THE MAN. THE GAME. THE BABY. (A Knight Brothers Novel) (A Bad Boy Sports Romance)

By London Casey (Karolyn James)

June 15, 2016

Rating: 5 out of 5 stars



They hired her to keep me out of jail. Now she’s carrying my baby…

Roman Knight. You know the name. You know the reputation… on and off the field. There’s not a pass I can’t complete or a woman I can’t charm. I’m the highest paid quarterback in the league. But I’m one bar fight away from jail. Now my people have hired some lawyer to try to control me. Yeah, right. I know she’s going to last about as long as all my other lawyers.

Right up until I meet her.

As soon as I lay eyes on Willow, I know I have to have her… in my bed and in my life. I always get what I want, and this time, I end up with a little more than planned. Willow is pregnant… and if that’s not shocking enough, a late night incident results in a murder charge being thrown my way. I’m left with a choice – rat on an old friend or go to jail.

If I want a real life, and a family… I’m going to have to fight for it.



I really enjoyed this read. London Casey does it again, delivering another scorching romance, this time with a sexy and emotionally damaged hero in Roman and a strong yet likeable heroine in Willow. The storyline was a bit tried-and-true, but Casey opted to play it out a bit differently. Roman was a sex god, but he didn’t just meet Willow and automatically change his ways; instead he continued fighting his family-driven demons, relinquishing control to his vices, focusing on improving his game, and trying everything possible to avoid admitting what his genuine attraction to Willow might evolve into. Roman isn’t exactly the guy you pick out for his romantic and kind ways: he’s cocky, arrogant and an a**hole, through and through. Willow, in exchange for getting fired after losing a big case, is assigned the job of “distracting” Roman so he doesn’t get into any more jail-worthy trouble. What she didn’t count on was how “distracting” that job would become to her job, body and heart. As is often the case, the most troubled of us all have demons and histories that consume us and cause us to act out, and Roman is no exception. Casey craftily weaves together the evils dished out by Roman’s father on him, his brothers and his late mother with the blame Roman’s best friend from college dishes out on him to the growing emotions he’s feeling for Willow. Willow and Roman are certainly a steamy couple, but they also trust one another. Thanks, London Casey, for conveying the evolution of their relationship in an almost palpable way, making the HEA that much more fulfilling and right.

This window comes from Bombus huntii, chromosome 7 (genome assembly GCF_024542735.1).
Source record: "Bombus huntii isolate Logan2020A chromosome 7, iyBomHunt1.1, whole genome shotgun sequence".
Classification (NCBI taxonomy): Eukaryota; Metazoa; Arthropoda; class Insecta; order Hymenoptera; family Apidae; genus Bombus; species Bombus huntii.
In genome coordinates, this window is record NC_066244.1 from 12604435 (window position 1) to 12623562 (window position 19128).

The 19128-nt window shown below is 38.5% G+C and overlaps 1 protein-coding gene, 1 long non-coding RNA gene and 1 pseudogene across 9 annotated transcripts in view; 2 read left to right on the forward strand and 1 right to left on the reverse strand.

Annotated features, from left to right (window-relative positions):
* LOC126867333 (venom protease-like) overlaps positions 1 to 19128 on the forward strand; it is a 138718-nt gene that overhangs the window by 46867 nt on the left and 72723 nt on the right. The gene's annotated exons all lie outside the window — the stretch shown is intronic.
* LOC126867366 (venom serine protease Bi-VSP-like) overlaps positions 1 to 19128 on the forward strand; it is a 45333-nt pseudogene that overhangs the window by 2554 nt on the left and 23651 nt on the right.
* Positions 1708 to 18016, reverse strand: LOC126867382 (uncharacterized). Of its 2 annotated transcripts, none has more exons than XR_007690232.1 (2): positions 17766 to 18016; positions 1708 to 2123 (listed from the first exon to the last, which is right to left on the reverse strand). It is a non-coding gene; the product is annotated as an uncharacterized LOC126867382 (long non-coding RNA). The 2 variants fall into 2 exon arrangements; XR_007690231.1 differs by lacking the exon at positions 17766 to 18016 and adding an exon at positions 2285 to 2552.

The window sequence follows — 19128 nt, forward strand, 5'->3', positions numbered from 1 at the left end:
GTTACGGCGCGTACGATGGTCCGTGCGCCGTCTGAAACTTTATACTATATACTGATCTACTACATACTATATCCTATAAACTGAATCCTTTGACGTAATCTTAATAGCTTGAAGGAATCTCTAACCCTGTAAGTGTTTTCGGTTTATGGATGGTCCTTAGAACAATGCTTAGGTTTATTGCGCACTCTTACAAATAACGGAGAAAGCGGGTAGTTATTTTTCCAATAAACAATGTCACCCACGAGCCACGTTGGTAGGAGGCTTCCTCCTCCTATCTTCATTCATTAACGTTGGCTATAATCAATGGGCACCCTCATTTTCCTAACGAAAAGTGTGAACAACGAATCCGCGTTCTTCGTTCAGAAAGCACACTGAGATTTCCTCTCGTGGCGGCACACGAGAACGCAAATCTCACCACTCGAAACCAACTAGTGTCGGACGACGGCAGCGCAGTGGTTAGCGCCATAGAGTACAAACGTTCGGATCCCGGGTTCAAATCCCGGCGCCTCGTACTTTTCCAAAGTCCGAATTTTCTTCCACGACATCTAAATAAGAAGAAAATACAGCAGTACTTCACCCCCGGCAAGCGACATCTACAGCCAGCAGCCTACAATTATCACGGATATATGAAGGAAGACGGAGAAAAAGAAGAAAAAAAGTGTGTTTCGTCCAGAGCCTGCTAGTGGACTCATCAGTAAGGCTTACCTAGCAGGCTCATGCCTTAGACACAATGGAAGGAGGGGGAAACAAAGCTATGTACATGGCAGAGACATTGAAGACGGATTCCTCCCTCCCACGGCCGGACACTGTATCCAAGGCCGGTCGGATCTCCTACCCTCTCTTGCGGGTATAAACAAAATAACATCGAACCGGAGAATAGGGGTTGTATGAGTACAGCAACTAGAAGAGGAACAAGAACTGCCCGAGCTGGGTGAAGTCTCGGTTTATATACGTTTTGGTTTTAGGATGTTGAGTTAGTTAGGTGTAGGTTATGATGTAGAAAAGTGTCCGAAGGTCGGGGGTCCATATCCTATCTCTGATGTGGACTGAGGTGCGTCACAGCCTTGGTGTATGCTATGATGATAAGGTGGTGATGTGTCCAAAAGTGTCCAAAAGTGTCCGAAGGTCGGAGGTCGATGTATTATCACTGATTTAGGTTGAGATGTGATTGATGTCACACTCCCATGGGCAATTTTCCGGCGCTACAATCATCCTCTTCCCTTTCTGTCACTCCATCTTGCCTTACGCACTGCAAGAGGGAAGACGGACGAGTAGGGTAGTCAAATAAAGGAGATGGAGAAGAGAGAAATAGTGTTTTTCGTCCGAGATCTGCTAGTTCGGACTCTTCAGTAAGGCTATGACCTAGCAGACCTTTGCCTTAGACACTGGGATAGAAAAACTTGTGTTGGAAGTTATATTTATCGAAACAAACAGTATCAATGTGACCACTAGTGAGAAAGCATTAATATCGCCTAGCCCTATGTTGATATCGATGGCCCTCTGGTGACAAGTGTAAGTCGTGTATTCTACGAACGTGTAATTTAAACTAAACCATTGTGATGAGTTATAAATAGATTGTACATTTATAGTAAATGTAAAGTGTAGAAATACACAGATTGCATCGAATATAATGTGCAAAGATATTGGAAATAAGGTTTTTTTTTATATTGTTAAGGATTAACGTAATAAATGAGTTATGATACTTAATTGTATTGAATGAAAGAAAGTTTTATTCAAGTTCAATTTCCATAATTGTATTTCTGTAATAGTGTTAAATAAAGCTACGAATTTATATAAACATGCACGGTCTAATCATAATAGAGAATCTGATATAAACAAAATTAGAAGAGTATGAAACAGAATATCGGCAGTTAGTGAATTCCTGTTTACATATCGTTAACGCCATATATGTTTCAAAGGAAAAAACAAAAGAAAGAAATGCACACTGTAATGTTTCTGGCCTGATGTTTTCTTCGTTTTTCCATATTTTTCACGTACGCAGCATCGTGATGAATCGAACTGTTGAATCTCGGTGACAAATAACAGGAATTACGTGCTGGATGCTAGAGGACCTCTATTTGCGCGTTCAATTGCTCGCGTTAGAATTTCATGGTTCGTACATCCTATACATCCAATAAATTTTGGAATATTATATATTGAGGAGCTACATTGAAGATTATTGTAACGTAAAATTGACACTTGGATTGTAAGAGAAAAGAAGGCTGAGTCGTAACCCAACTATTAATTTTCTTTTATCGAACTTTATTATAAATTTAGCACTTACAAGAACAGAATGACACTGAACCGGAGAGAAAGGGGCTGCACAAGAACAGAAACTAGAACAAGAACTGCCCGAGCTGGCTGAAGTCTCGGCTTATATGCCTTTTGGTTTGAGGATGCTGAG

I provided this honest review in exchange for an ARC.


“This is insane,” Willow said. “I look like H*ll.”

“You look beautiful.”

Willow pulled her hands from the table. “So what is this? I mean, the gesture is romantic as anything, but what is it? One second you’re ready to cut me out of your life and now this? And all because I went on a date?”

“I’m not going to lose you.”

“Lose me? Who said you had me?”

I leaned forward. “Correct me if I’m wrong, but I’ve had you from the moment we met.”

“That’s confident.”

“That’s the truth.”


The “huh?” part?

Earlier on in the book, Roman used condoms; Willow was thankful to find a condom wrapper on the floor after an evening with one of her hook-ups. When Roman and Willow hooked up, there was never any mention of condoms, pregnancy, nothing…until Willow announced she was pregnant. It doesn’t seem to be in Roman’s character to take that risk considering how promiscuous he was all the time.


Favorite part?

The scenes when Roman reacted jealously or protectively at mention of Willow, as well as the scenes when they professed their feelings for one another.


Recommend? (Spoilers)

I do recommend this book. It’s a bit of a tried-and-true storyline, but it was approached a bit differently. Everything didn’t turn out perfectly all the way around for the hero: Roman was banned from playing ball for a season and he didn’t just agree to let the public know he was donating a lot of money to women’s abuse shelters in memory of his mother to improve his image. There also wasn’t an epilogue giving the reader insight into the birth of the baby and an eventual marriage (I hope), or offering a conclusion with the death of Roman’s father. The reader can use his/her imagination, or perhaps these details will be included in a follow-up about one of Roman’s brothers, Caine or Slade.